For the third day in a row, Brian looked down while brushing his teeth and saw a tiny green shoot sprouting out of the drain. Only last night, at 2am no less, he had pulled the little fucker out and thrown it down the toilet.
“Miriam!” he shouted to his wife, who no doubt was still curled in bed. “The tree’s back!”
“Mhmh?” Cursing at her lack of interest, he spat out toothpaste and watched how the white foam flecked the two bright leaves of the shoot. Remnants of raisins and granola showered like rubble around it. He turned on both taps and washed it away, but the shoot remained.
On his commute to work, he noticed something was on fire at the side of the motorway. The flames were big, apocalyptic, and when he opened the passenger window the black stench of burning rubber filled his car. There wasn’t a scrapyard round here; there were no reasons to be burning rubber. This was the fucking countryside, not some rustbelt wasteland.
At the office, he turned in the financial reports that were due at 10am. He sat through a meeting which featured the usual pantomime antics of his boss, the kind of man whose entire career is based on imitating the flamboyance of a Disney character while necking enough coffee and bourbon to seem manically on form at every performance.
“What we are building up to,” he announced, “is the ultimate synergy.” His arms flailed back in grand gesture, nearly knocking over the pie chart drawing his assistant had etched on the flip chart. “Capital merging with capital, a clean abstraction, the upward surge of profit. Think of this as MarioKart. How many of you have played MarioKart?” His eyes narrowed as he surveyed his colleagues round the table.
There was much quivering, as only a handful of people raised their hands.
“Well, the chosen few will know what I mean by the Rainbow Road,” he continued. “We’re on that motherfucking Rainbow Road. One veer off and we plunge into space, the black void, and that’s that. So I can’t afford a single mishap, I don’t care what happens. We need to synthesise, synergise, synchronise. You hear me?”
Every week, the boss delivered a near-identical speech; the only thing that changed was the arbitrary cultural reference he dragged up, presumably from the stacks of CDs and video-games in his son’s bedroom.
At this point, the assistant stood up hastily. She was young for the job, a high achiever, reaching for those virtual stars in a pair of vicious heels.
“What we mean,” she said, trying to clarify, “is it’s important not to underestimate green shoots. Those little signs of growth. Shares in petroleum, in plastic, are rising nicely. Not to mention South American superfood angiosperms, part of a wider move towards elite organic harvests. While the economy flounders around us, clinging to the small things is what will help us reach that upward surge.”
“Thank you, Heidi.” The boss shot her an appreciative leer. “Now what the fuck is an angiosperm?”
On his lunch-break, Brian ate a sad desk sandwich with a fellow number-cruncher. The two of them were the runts of the litter, the ones that never got invited to the cloying, marathon lunches the boss often dragged the office out on. This meant they were never in line for promotion, but bore the advantage of letting them avoid the poisonous oysters and chardonnay which often left their colleagues retching all afternoon.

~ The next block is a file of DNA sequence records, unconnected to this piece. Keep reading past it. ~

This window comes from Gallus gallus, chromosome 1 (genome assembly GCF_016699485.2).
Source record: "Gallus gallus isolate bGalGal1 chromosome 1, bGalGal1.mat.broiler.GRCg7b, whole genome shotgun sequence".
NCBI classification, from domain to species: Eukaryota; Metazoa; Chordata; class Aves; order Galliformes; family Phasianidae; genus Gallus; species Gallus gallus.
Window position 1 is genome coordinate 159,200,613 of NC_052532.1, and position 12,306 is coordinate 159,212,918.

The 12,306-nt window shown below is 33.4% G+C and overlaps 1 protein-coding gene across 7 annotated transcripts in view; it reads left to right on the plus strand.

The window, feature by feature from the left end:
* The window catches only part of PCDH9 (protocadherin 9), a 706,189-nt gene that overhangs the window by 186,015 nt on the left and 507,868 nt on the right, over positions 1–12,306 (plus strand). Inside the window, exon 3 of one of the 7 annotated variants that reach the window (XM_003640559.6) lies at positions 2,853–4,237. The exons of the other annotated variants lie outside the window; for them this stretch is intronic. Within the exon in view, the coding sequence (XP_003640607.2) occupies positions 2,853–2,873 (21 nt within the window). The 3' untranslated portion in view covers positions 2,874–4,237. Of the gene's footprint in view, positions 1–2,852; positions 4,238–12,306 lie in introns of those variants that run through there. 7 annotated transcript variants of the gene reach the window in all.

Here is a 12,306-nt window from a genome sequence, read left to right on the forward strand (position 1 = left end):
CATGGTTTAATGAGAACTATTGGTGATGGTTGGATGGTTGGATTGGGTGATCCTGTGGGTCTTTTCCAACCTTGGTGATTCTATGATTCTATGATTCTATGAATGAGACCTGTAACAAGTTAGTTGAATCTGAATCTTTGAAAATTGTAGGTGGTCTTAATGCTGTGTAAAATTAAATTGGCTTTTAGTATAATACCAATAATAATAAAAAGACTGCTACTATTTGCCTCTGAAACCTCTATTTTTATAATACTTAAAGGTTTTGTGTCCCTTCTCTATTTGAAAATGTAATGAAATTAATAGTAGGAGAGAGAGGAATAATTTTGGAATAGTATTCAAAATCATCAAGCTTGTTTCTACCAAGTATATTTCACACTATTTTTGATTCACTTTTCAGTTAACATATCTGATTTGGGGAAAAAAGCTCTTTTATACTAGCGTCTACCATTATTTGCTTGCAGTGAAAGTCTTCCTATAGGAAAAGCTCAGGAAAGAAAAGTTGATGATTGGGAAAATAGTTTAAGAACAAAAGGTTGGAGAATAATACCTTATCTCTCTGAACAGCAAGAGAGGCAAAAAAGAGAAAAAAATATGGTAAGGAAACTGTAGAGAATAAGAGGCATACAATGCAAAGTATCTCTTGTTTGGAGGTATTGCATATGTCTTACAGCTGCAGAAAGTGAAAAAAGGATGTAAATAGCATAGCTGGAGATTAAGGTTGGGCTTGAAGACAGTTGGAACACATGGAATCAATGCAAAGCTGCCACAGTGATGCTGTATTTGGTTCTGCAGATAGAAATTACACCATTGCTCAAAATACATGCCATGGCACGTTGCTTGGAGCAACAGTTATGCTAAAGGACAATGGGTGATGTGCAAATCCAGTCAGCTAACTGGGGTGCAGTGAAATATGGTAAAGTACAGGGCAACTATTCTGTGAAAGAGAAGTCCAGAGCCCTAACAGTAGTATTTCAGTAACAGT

“You know Liam,” Brian mused, “I found a green shoot in my sink the other day. It’s still there, even though I thought I pulled it out.”
“What?” Liam was dim-witted and this was maybe why he never got called out to lunch.
“Like, an actual green shoot. I think it’s getting taller.”
“Maybe God’s trying to tell you something,” Liam said ominously.
Back home that evening, Brian found that the shoot had gotten much taller indeed. So tall that various branches curled out thirstily, wrapping themselves round the taps. Brian shrugged and didn’t bother brushing his teeth that night. He pressed himself into Miriam’s back but realised she was already asleep. It was what, nine o’clock?
He got up very early and left the flat straight away to get to work. The accounts were flying off his desk that morning.
“Good work Ben,” his boss said, floating past the desk, collecting his documents.
“I’m on the upward surge,” Brian nodded.
On his way out the door that night he gave Heidi a contrived and lustful glance. She looked at him with eyebrows raised, but this could mean anything. He decided to drive out to the spot where yesterday he’d seen the flames. It was a pit in the ground, a charred patch of grass gone black. He fancied there was some resemblance to a pie chart, the way the different shades of burnt matter lay, wedge-like, in the circle. He did some rearranging, moving shrivelled plastic and ash and wood chips around until they met satisfactory dimensions.
When he came home with soot all over his hands and face, Miriam said he looked beautiful. She was a Leo and had a thing for fire. He looked into her eyes for the first time in weeks. Her whole body seemed to pause, to start melting right in front of him. The light from the kitchen window made her skin so pale, except for a flash of orange across her face. He was about to kiss her, to fall into the molten mass of her body, when she reached straight for his belt buckle. This was a first.
Afterwards, he went into the bathroom to wash his face. The tree had taken over the entire bathroom. In just a few hours, the little green stems had become proper woven wooden branches. He had to climb over and around them just to take a piss. What came out of him was yellow, dark. The flames were inside him now, and the leaves of the tree shimmered around his body, bathing him in luxurious gold.
“Honey,” he heard Miriam’s voice at the door, glistening with the shrapnel of Heidi’s lisp. He realised he was still clutching his limp penis. “D’you think the world’s ending?”